Technology is amazing. Apparently the forecasters are able to predict days in advance the massive storms, whether snowpocalypse in the mid-Atlantic two years ago or the tornadoes across the South in the last few days. An update from FEMA came to my email inbox yesterday warning about severe storm in Alabama today.
After leaving work early today in advance of a possible tornado watch, I couldn't tear my eyes away from the computer. The streaming weather report from a news station in Birmingham ran in the background as other weather sites were checked. The long track tornado began in eastern Mississippi following I-20/59 northeast through downtown Tuscaloosa, near the airport in Birmingham, and the United Methodist Church in Goshen.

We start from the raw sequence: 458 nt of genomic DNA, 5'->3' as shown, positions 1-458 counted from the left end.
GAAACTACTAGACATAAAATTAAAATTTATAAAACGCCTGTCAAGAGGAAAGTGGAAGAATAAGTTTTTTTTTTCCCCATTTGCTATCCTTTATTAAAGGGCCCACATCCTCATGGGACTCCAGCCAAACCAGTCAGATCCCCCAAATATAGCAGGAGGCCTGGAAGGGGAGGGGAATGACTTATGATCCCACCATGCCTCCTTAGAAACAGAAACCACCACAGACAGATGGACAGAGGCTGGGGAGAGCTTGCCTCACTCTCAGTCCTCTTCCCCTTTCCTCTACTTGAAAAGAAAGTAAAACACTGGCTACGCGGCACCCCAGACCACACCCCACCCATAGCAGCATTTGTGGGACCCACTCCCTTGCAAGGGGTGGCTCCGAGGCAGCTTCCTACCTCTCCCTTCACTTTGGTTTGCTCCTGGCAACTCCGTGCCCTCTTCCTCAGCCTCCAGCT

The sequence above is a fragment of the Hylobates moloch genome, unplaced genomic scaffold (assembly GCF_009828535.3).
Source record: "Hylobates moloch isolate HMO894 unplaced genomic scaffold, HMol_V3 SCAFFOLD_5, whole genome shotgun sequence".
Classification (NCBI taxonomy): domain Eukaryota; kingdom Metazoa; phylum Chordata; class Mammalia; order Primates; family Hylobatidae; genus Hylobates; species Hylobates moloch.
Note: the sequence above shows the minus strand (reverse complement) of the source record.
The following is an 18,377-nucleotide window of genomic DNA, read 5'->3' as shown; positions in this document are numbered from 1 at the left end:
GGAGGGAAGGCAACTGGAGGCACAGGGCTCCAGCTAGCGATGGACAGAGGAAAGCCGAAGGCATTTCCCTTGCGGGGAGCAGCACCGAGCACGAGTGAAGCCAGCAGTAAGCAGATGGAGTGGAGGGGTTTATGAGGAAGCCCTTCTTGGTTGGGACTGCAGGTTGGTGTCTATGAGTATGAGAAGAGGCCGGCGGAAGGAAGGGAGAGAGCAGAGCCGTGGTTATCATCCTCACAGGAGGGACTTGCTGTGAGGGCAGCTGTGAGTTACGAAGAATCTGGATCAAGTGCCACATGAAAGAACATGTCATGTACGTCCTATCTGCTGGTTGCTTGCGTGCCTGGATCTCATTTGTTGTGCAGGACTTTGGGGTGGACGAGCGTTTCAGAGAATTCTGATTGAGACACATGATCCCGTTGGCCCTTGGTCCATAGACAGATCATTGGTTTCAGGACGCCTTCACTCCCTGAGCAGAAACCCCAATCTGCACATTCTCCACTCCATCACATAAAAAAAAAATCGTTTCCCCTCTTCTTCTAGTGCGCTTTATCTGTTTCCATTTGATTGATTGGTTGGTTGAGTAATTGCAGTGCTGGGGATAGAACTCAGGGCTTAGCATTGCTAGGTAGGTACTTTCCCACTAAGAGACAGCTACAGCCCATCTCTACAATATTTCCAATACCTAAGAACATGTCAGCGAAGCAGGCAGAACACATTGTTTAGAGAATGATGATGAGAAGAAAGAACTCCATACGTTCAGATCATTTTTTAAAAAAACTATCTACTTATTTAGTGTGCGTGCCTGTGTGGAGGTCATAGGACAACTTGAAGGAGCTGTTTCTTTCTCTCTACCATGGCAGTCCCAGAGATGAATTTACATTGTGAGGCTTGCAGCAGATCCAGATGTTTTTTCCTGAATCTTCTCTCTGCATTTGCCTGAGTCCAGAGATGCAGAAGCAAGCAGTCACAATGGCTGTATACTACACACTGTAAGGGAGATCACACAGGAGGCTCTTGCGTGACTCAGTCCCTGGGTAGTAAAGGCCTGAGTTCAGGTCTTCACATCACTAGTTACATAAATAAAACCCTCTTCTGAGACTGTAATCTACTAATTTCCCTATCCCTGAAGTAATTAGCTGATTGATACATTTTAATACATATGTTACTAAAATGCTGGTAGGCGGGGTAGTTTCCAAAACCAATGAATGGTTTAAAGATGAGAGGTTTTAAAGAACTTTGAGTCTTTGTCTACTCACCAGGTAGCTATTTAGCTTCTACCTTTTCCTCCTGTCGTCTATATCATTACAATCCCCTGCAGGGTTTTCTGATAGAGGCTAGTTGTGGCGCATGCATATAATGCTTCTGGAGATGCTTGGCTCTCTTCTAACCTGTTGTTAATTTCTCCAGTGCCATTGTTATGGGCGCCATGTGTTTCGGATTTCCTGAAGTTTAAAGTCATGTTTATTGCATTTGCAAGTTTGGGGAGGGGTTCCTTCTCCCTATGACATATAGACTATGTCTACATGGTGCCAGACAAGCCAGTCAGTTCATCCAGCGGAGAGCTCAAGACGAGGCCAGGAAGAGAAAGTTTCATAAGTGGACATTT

Watching the videos that became available, my mind raced to my childhood, growing up traveling those roads, visiting those towns with my parents to visit family friends, eating at the Krispy Kreme in Tuscaloosa. I know those places. As the tornado made its way along the general path of the interstate, I didn't want to stop watching until it was certain that my hometown was safe. As a genealogist, my concern and worry even touched on the old graveyards where my ancestors are buried. Who would right their headstones if the tornado hit the cemetery?
As the tornado tracked to the south of my hometown, my attention turned to possible tornadic activity a few counties away from my current home. It's quiet out there right now. Please no freight train noise during the night.